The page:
Nuclear contamination testing planned at St. Louis-area park

Mar 21, 2023, 9:37 AM

FILE - Water flows in Coldwater Creek, Thursday, Dec. 9, 2021, behind a row of homes in Missouri's ...

FILE - Water flows in Coldwater Creek, Thursday, Dec. 9, 2021, behind a row of homes in Missouri's St. Louis County. The U.S. Army Corps of Engineers plans to test for radioactive contamination at Fort Belle Fontaine Park a suburban St. Louis park that sits along Coldwater Creek, a Corps official said Tuesday, March 21, 2023. The notoriously contaminated creek has been a headache for decades, since radioactive waste got into the waterway in the 1950s. (Christian Gooden/St. Louis Post-Dispatch via AP, File)
Credit: ASSOCIATED PRESS

(Christian Gooden/St. Louis Post-Dispatch via AP, File)

ST. LOUIS (AP) — The U.S. Army Corps of Engineers plans to test for radioactive contamination at a suburban St. Louis park that sits along a notoriously toxic creek, a Corps official said Tuesday.

The Corps of Engineers is seeking permission from St. Louis County to test soil and water at Fort Belle Fontaine Park, a popular spot for hikers with high bluffs and panoramic views. The park sits about 3 miles (5 kilometers) from where the Missouri River flows into the Mississippi River.

Coldwater Creek runs through the park. The notoriously contaminated creek has been a headache for decades, since radioactive waste got into the waterway in the 1950s. Residents who lived along the creek as children in the 1960s and later have blamed illnesses, including rare cancers, on playing in the creek.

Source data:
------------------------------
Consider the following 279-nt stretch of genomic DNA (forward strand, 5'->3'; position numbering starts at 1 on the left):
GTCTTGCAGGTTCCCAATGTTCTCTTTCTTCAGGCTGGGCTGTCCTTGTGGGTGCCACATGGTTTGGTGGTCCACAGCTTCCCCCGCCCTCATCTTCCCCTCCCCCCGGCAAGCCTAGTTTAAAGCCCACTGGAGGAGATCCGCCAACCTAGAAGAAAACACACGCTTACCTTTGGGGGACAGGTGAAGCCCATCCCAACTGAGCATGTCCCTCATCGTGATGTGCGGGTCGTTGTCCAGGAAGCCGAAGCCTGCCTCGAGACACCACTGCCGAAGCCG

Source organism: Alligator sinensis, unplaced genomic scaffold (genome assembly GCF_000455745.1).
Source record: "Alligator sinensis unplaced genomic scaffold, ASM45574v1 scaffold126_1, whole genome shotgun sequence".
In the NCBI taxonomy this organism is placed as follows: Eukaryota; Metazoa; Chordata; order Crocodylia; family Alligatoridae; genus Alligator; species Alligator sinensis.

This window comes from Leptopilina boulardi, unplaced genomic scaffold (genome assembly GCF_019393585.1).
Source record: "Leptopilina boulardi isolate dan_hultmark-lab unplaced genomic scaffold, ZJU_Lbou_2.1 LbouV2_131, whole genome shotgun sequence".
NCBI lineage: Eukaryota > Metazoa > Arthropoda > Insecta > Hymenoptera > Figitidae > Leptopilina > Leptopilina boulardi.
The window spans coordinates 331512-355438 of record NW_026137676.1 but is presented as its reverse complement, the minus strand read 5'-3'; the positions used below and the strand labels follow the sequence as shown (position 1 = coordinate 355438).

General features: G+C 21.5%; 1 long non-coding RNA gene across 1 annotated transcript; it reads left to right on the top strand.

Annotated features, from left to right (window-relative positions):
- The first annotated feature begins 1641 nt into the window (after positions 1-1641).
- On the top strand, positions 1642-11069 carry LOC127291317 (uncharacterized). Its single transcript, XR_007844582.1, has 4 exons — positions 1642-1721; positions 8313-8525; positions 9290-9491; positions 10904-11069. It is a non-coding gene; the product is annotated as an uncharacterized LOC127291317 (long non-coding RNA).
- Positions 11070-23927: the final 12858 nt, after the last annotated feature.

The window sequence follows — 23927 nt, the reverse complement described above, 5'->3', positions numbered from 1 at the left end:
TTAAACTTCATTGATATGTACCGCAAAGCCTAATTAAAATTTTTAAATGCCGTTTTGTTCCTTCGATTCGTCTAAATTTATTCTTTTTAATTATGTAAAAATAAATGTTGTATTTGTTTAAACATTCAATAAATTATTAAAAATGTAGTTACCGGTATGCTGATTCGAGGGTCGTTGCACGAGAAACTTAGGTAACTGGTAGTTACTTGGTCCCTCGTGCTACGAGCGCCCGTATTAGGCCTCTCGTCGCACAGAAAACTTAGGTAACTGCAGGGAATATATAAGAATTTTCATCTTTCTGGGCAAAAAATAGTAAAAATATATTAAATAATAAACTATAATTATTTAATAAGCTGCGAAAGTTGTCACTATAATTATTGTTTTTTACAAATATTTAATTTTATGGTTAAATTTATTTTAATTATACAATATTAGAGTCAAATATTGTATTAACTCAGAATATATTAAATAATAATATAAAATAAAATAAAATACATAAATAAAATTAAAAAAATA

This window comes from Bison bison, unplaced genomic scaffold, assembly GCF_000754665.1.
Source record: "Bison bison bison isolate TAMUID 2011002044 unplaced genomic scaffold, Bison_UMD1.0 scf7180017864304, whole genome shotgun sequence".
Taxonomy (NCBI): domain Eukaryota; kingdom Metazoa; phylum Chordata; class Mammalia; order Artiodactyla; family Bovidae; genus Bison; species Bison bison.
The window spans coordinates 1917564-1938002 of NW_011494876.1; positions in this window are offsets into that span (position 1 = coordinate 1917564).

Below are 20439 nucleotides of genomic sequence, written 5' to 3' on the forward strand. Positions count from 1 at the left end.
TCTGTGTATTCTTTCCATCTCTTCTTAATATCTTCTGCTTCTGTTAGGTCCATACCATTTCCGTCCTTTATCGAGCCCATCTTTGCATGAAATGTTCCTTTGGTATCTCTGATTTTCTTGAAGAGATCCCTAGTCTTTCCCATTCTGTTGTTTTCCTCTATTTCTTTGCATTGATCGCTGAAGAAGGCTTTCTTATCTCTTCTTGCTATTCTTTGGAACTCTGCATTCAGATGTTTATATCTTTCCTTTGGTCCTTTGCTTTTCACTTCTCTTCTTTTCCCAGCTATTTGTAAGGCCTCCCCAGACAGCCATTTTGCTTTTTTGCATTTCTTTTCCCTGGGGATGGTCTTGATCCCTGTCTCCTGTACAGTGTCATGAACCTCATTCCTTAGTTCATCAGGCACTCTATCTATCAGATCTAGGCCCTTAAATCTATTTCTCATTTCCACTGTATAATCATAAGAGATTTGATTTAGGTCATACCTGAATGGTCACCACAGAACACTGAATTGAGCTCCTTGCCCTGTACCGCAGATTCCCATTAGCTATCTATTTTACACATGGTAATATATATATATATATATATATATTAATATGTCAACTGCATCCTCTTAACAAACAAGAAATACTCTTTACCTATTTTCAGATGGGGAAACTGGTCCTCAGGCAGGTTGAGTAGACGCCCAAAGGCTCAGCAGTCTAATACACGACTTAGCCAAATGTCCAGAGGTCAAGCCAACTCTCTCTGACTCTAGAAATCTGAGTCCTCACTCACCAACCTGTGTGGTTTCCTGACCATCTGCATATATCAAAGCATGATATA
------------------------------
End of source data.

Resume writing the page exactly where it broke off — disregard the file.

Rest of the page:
“We were never, as kids, supposed to go down there, but of course we did,” said Kim Visintine, a member of the Coldwater Creek Group, which advocates for testing and cleanup.

A division of the Corps of Engineers known as the Formerly Utilized Sites Remedial Action Program, or FUSRAP, is responsible for cleanup of contamination along the creek. Jon Rankins, senior health physicist for FUSRAP, said the effort at the park is part of a plan to test all properties within the Coldwater Creek floodplain.

“We don’t anticipate finding contamination due to the elevated topography, and have not found contamination in the immediate vicinity of the park,” Rankins said in a statement.

Still, testing was welcomed by local activist groups. Visintine noted that the park is far removed from the residential areas where children played in the creek.

“It’s kind of in the middle of nowhere,” she said.

Coldwater Creek was contaminated with radioactive waste generated when Mallinckrodt Chemical processed uranium in the 1940s and 1950s for atomic weapons. The waste was initially stored at Lambert Airport, near the creek, then later trucked to an industrial area that also borders the creek.

The site near the airport has largely been cleaned up but remediation of the creek itself won’t be finished until 2038, Corps officials have said. Meanwhile, The U.S. Centers for Disease Control and Prevention in 2016 urged people to stay away from Coldwater Creek.

Last year, Jana Elementary School in the town of Florissant was closed after testing by a private company found contamination on the kindergarten playground and inside the building. The private study was funded by lawyers whose clients are suing over radioactive contamination in Coldwater Creek, which runs near the school.

The results prompted the Corps of Engineers to conduct its own investigation. The agency found no contamination inside the school or in multiple soil samples on the outside, and a third round of testing also found no harmful levels of radioactive material. Still, the school remains closed.

United States News

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Nuclear contamination testing planned at St. Louis-area park